Here’s what the New York Times is saying:
President-elect Donald J. Trump’s transition was in disarray on Tuesday, marked by firings, infighting and revelations that American allies were blindly dialing in to Trump Tower to try to reach the soon-to-be-leader of the free world.
One week after Mr. Trump scored an upset victory that took him by surprise, his team was improvising the most basic traditions of assuming power. That included working without official State Department briefing materials in his first conversations with foreign leaders.
Two officials who had been handling national security for the transition, former Representative Mike Rogers of Michigan and Matthew Freedman, a lobbyist who consults with corporations and foreign governments, were fired. Both were part of what officials described as a purge orchestrated by Jared Kushner, Mr. Trump’s son-in-law and close adviser.
The dismissals followed the abrupt firing on Friday of Gov. Chris Christie of New Jersey, who was replaced as chief of the transition by Vice President-elect Mike Pence. Mr. Kushner, a transition official said, was systematically dismissing people like Mr. Rogers who had ties with Mr. Christie. As a federal prosecutor, Mr. Christie had sent Mr. Kushner’s father to jail.
Prominent American allies were in the meantime scrambling to figure out how and when to contact Mr. Trump. At times, they have been patched through to him in his luxury office tower with little warning, according to a Western diplomat who spoke on the condition of anonymity to detail private conversations.
And from the Huffington Post:
The disarray has left agencies virtually frozen, unable to communicate with the people tasked with replacing them and their staff. Trump transition team officials were a no-show at the Pentagon, the Washington Examiner reported. Same goes for the Department of Energy, responsible for keeping the nation’s nuclear weapons safe, where officials had expected members of the Trump transition team on Monday. Ditto for the Department of Transportation. Over at the Justice Department, officials also are still waiting to hear from the Trump team.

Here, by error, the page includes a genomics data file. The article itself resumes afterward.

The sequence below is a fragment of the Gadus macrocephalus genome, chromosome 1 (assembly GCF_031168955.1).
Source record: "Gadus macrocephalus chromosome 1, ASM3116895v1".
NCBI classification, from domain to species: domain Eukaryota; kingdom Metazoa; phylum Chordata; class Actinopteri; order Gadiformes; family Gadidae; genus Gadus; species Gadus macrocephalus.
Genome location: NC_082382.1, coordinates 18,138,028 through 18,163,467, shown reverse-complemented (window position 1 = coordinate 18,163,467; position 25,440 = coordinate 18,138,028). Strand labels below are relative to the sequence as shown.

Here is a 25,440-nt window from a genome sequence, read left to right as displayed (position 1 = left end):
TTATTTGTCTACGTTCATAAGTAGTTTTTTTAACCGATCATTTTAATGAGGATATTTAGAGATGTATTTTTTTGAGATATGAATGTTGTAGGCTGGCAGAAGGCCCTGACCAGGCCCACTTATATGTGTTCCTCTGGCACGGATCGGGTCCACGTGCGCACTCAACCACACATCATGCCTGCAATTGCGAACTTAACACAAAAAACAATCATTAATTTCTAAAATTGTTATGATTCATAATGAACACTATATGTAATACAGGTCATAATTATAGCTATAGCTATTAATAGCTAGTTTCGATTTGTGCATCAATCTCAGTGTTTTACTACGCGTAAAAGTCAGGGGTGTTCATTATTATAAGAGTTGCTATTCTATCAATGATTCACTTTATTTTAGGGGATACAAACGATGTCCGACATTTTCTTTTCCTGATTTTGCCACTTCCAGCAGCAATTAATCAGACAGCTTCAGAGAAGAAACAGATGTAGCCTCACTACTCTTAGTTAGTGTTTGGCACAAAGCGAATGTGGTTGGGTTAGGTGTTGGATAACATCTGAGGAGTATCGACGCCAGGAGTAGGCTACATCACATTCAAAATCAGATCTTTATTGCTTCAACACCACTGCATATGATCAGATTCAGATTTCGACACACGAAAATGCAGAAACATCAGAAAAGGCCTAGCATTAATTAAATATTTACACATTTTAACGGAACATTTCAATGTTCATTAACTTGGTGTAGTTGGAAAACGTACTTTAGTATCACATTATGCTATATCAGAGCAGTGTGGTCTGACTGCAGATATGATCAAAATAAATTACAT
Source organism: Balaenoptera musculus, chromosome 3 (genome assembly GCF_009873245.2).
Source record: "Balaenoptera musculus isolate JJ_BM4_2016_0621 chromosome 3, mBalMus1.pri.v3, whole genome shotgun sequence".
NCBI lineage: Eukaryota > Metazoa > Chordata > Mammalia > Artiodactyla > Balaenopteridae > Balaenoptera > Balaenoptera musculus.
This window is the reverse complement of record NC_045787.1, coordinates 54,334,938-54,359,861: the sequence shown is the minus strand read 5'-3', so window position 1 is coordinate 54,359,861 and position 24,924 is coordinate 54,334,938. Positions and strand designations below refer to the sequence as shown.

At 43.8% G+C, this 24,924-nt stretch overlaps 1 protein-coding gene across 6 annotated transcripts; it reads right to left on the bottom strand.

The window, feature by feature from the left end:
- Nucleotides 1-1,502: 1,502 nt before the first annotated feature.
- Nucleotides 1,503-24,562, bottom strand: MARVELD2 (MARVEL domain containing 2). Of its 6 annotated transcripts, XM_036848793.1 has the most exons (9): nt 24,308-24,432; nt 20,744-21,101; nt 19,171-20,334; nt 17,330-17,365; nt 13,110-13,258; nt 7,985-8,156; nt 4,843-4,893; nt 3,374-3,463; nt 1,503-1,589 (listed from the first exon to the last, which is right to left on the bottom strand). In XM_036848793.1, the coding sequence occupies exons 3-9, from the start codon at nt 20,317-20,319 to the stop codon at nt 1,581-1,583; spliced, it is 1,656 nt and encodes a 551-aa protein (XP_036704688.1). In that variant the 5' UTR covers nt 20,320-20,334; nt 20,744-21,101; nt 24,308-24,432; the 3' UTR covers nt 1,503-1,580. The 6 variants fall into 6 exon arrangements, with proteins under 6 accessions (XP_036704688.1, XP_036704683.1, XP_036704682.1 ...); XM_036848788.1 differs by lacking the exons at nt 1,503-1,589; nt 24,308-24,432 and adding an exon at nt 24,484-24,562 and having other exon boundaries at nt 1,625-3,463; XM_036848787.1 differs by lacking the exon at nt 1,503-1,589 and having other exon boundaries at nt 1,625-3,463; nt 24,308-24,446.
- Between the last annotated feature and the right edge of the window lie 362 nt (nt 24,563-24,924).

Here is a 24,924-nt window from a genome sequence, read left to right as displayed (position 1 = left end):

“The Department began planning for this transition well before the election and we are fully prepared to assist the incoming transition team,” Justice Department spokesman Wyn Hornbuckle said in a statement. “As the President has said, we are committed to a smooth and successful transition, including the seamless continuation of the department’s essential law enforcement and national security functions which are performed each and every day by its career staff.”
The transition dysfunction extends beyond failure to promptly execute a memorandum of understanding. According to several sources close to the Trump transition team and inside the Obama administration, the president elect and his staff have had difficulty finding able-minded Republicans willing to take on critical posts. One Democratic source, who like others would only discuss sensitive talks on condition of anonymity, said transition officials had been informally asking Obama political appointees to recommend Republicans to take over their jobs.
Other administration officials said conversations had not gotten to that point of desperation quite yet. But they acknowledged the pace of getting people in line for critical posts was moving painfully slowly. The problem is twofold: Trump and his staff are not creatures of the establishment and are naturally skeptical of those who are. At the same time, many Republican lawyers and government officials who would have jumped at the opportunity to work in a GOP administration are balking at employment under Trump and his cabinet picks.